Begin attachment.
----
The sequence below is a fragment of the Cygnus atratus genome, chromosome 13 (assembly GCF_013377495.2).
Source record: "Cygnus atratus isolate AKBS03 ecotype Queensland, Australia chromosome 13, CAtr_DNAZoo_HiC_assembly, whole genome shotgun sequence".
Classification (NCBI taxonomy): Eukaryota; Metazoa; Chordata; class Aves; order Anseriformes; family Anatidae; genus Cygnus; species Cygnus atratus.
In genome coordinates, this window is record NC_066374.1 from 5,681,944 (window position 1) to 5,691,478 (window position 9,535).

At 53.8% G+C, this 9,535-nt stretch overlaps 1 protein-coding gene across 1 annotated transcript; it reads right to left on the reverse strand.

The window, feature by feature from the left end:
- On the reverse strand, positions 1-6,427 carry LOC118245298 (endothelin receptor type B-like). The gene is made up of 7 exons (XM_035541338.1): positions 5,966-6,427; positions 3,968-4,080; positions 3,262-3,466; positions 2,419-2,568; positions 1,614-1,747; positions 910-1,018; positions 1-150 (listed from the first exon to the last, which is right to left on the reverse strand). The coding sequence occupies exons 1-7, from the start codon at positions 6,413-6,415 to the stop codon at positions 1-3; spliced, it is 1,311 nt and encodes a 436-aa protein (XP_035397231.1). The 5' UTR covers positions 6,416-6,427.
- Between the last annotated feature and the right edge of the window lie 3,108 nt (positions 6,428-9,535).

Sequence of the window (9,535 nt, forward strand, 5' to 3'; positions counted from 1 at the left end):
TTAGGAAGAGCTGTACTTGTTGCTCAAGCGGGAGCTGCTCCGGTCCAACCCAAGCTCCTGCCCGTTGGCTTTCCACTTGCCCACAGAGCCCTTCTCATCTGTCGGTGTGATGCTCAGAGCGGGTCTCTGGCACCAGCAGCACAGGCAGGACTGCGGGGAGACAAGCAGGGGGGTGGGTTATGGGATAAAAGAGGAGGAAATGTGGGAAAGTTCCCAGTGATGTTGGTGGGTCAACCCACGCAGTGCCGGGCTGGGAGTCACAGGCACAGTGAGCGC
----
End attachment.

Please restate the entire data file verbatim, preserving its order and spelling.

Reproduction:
The sequence below is a fragment of the Cygnus atratus genome, chromosome 13 (assembly GCF_013377495.2).
Source record: "Cygnus atratus isolate AKBS03 ecotype Queensland, Australia chromosome 13, CAtr_DNAZoo_HiC_assembly, whole genome shotgun sequence".
Classification (NCBI taxonomy): Eukaryota; Metazoa; Chordata; class Aves; order Anseriformes; family Anatidae; genus Cygnus; species Cygnus atratus.
In genome coordinates, this window is record NC_066374.1 from 5,681,944 (window position 1) to 5,691,478 (window position 9,535).

At 53.8% G+C, this 9,535-nt stretch overlaps 1 protein-coding gene across 1 annotated transcript; it reads right to left on the reverse strand.

The window, feature by feature from the left end:
- On the reverse strand, positions 1-6,427 carry LOC118245298 (endothelin receptor type B-like). The gene is made up of 7 exons (XM_035541338.1): positions 5,966-6,427; positions 3,968-4,080; positions 3,262-3,466; positions 2,419-2,568; positions 1,614-1,747; positions 910-1,018; positions 1-150 (listed from the first exon to the last, which is right to left on the reverse strand). The coding sequence occupies exons 1-7, from the start codon at positions 6,413-6,415 to the stop codon at positions 1-3; spliced, it is 1,311 nt and encodes a 436-aa protein (XP_035397231.1). The 5' UTR covers positions 6,416-6,427.
- Between the last annotated feature and the right edge of the window lie 3,108 nt (positions 6,428-9,535).

Sequence of the window (9,535 nt, forward strand, 5' to 3'; positions counted from 1 at the left end):
TTAGGAAGAGCTGTACTTGTTGCTCAAGCGGGAGCTGCTCCGGTCCAACCCAAGCTCCTGCCCGTTGGCTTTCCACTTGCCCACAGAGCCCTTCTCATCTGTCGGTGTGATGCTCAGAGCGGGTCTCTGGCACCAGCAGCACAGGCAGGACTGCGGGGAGACAAGCAGGGGGGTGGGTTATGGGATAAAAGAGGAGGAAATGTGGGAAAGTTCCCAGTGATGTTGGTGGGTCAACCCACGCAGTGCCGGGCTGGGAGTCACAGGCACAGTGAGCGC